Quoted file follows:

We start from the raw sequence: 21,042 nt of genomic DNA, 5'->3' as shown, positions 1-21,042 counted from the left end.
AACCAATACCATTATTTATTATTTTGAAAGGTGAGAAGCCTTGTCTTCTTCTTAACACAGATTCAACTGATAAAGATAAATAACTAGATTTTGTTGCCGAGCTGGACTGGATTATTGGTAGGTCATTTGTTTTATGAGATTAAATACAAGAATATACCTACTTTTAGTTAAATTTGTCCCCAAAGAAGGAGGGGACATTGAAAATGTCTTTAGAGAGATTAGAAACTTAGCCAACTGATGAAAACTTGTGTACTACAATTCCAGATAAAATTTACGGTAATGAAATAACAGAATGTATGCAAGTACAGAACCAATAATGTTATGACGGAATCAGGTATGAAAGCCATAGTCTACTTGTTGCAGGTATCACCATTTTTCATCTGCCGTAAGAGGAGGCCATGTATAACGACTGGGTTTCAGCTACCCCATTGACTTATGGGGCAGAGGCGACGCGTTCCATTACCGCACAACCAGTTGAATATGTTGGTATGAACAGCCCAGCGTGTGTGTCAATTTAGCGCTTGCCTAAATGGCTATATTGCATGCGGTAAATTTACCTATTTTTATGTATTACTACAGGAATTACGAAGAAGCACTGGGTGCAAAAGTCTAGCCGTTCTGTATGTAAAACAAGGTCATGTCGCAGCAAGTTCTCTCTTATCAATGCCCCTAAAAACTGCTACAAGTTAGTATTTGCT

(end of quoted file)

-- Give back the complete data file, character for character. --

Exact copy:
We start from the raw sequence: 21,042 nt of genomic DNA, 5'->3' as shown, positions 1-21,042 counted from the left end.
AACCAATACCATTATTTATTATTTTGAAAGGTGAGAAGCCTTGTCTTCTTCTTAACACAGATTCAACTGATAAAGATAAATAACTAGATTTTGTTGCCGAGCTGGACTGGATTATTGGTAGGTCATTTGTTTTATGAGATTAAATACAAGAATATACCTACTTTTAGTTAAATTTGTCCCCAAAGAAGGAGGGGACATTGAAAATGTCTTTAGAGAGATTAGAAACTTAGCCAACTGATGAAAACTTGTGTACTACAATTCCAGATAAAATTTACGGTAATGAAATAACAGAATGTATGCAAGTACAGAACCAATAATGTTATGACGGAATCAGGTATGAAAGCCATAGTCTACTTGTTGCAGGTATCACCATTTTTCATCTGCCGTAAGAGGAGGCCATGTATAACGACTGGGTTTCAGCTACCCCATTGACTTATGGGGCAGAGGCGACGCGTTCCATTACCGCACAACCAGTTGAATATGTTGGTATGAACAGCCCAGCGTGTGTGTCAATTTAGCGCTTGCCTAAATGGCTATATTGCATGCGGTAAATTTACCTATTTTTATGTATTACTACAGGAATTACGAAGAAGCACTGGGTGCAAAAGTCTAGCCGTTCTGTATGTAAAACAAGGTCATGTCGCAGCAAGTTCTCTCTTATCAATGCCCCTAAAAACTGCTACAAGTTAGTATTTGCT